We’re all painfully aware of the impact the COVID-19 crisis is having on families, jobs, small businesses, the economy, and nearly every aspect of our lives. The long-term impact and ripple effect of this virus could be devastating for many months.
The impact will be even greater on the world’s poorest families and on those whose lives are already a struggle.
For us, the grocery stores remain open and the supply chain is functioning. Not so in the developing world. Imagine if your only source of income and food was a market where you could sell a goat or other livestock to pay for necessities like food, water, and medicine. Now the government has had to close that market in an effort to stop the spread of the deadly Coronavirus.
“People are not scared of the virus, they’re scared of not having food,” explained one World Concern program manager.
Families who live in countries on lockdown can’t leave their home to work, or sell goods for income.
Now imagine you’re in this situation and you hear of a way to earn money in a city across the border. Someone told you there are jobs there. Your teenage daughter is healthy and strong and can make the journey. So you let her go… not knowing she’ll be sold as a slave into the sex industry.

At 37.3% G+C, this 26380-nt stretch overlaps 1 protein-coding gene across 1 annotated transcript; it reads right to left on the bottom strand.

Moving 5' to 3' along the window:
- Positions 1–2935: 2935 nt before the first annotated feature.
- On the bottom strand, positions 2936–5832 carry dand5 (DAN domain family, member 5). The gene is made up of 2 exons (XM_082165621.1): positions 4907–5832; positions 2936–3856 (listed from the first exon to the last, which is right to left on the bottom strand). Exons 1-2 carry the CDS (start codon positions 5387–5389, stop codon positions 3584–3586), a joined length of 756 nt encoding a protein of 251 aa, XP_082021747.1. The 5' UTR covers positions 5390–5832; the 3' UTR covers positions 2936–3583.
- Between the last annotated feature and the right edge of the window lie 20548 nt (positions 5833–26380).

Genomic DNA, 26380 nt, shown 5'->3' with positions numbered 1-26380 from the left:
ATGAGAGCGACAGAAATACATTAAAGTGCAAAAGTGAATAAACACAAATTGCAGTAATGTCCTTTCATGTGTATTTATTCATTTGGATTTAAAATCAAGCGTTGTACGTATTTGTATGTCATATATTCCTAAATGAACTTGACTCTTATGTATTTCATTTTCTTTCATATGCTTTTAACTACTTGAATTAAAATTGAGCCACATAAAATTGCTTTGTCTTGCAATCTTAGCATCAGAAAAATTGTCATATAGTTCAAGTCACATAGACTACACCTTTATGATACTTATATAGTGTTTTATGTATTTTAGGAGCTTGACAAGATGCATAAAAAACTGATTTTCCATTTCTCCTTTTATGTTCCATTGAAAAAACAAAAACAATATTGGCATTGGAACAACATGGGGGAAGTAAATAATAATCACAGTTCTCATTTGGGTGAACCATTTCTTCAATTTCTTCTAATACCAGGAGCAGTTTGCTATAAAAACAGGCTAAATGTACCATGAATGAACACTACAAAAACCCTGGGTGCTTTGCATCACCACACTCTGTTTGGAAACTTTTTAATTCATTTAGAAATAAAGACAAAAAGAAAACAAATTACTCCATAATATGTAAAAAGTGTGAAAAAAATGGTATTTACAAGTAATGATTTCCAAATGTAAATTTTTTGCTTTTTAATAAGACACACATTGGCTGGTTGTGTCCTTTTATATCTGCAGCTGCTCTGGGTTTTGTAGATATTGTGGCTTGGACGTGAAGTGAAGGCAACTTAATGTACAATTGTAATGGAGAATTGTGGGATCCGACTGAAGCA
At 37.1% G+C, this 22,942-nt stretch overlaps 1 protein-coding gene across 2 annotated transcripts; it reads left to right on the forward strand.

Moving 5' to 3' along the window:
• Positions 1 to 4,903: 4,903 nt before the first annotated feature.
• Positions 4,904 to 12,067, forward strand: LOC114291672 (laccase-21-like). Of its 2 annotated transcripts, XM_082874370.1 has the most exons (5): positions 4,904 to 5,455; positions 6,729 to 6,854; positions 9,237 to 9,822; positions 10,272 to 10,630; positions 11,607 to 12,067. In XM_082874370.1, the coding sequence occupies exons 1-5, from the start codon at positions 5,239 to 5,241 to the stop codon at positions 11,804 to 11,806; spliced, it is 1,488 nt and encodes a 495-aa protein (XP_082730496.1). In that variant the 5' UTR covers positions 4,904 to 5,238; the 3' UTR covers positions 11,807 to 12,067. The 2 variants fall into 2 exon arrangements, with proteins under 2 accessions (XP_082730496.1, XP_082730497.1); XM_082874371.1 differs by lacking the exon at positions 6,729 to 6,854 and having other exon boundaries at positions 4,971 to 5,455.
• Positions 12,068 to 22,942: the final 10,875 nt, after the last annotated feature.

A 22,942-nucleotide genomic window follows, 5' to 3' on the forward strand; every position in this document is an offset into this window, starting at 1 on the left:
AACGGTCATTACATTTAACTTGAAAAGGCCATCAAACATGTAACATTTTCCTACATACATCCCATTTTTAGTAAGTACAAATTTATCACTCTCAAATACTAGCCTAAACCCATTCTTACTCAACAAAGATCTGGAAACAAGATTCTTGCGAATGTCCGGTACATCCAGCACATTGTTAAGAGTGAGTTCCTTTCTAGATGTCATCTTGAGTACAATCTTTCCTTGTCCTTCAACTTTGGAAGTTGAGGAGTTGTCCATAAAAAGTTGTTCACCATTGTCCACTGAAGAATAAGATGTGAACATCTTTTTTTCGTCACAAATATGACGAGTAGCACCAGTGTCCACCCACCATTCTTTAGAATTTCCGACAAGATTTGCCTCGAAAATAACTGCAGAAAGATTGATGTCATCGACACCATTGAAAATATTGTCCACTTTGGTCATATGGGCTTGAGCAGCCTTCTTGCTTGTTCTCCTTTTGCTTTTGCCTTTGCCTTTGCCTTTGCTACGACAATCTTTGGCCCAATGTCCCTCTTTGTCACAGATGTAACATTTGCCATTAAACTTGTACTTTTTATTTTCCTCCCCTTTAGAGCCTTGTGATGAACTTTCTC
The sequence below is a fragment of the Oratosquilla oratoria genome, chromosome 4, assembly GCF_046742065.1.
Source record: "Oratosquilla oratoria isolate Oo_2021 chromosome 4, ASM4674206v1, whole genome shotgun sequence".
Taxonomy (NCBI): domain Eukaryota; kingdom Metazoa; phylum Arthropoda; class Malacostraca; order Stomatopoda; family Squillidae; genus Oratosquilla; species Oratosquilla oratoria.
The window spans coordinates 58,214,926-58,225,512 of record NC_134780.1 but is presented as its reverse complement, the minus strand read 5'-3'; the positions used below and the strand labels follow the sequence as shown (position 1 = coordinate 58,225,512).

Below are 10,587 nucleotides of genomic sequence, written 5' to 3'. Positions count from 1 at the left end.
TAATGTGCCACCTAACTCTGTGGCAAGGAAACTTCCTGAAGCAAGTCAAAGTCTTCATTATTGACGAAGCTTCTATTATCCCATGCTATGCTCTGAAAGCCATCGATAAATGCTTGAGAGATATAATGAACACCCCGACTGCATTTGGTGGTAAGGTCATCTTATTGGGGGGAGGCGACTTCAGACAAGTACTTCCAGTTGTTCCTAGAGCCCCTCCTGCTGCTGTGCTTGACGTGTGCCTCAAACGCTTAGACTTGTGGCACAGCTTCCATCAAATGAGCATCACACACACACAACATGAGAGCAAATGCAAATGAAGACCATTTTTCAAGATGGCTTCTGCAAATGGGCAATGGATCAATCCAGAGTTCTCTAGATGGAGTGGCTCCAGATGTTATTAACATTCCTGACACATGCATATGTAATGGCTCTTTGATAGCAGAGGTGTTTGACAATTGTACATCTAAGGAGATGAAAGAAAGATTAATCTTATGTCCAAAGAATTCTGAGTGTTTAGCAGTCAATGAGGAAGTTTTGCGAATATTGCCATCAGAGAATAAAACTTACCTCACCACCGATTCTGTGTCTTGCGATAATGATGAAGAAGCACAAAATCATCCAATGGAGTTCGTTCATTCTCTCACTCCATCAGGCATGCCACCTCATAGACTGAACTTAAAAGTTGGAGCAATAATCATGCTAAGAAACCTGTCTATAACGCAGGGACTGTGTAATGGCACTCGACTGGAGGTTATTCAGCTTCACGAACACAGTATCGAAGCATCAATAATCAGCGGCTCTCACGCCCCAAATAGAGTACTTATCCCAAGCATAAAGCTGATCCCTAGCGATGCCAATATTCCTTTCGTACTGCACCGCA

Or, imagine a wealthier family offers to take your little girl into their home and pay for her living expenses if she’ll marry their son.
People who are hungry will do desperate things.
A crisis like this one that destroys already fragile economies and infrastructures puts those who are vulnerable to crimes like human trafficking, child marriage, abuse and exploitation, at even greater risk.
World Concern’s model of community empowerment is effective in a crisis like this, as we’re able to incorporate COVID-19 messages and hygiene promotion within our community-based programs, such as care groups, nutrition programs, savings groups, and child protection programs.
Our long-term village development work is also proving to be vital in sustaining families and communities during this unique crisis. As families have learned to diversify their livelihoods and sources of income in preparation for crises, and to grow their own vegetables and sustainable crops, they are better able to survive.
Parents who have received vital training and information on the dangers of trafficking and the harmful effects of child marriage are able to lean on that knowledge now more than ever, and avoid these risks, even in desperate times like this.
All the work that has been done—and is being done—in remote villages, crowded urban slums, and hard places beyond the end of the road, with the help of our supporters, is proving powerful and effective through crisis.
If you’re interested in helping protect the most vulnerable girls and boys from the increased danger they now face with COVID-19 and economic impacts in their communities, consider walking or running on May 9 in the 2020 Virtual Free Them 5k to stop child trafficking. Sign up here: www.freethem5k.org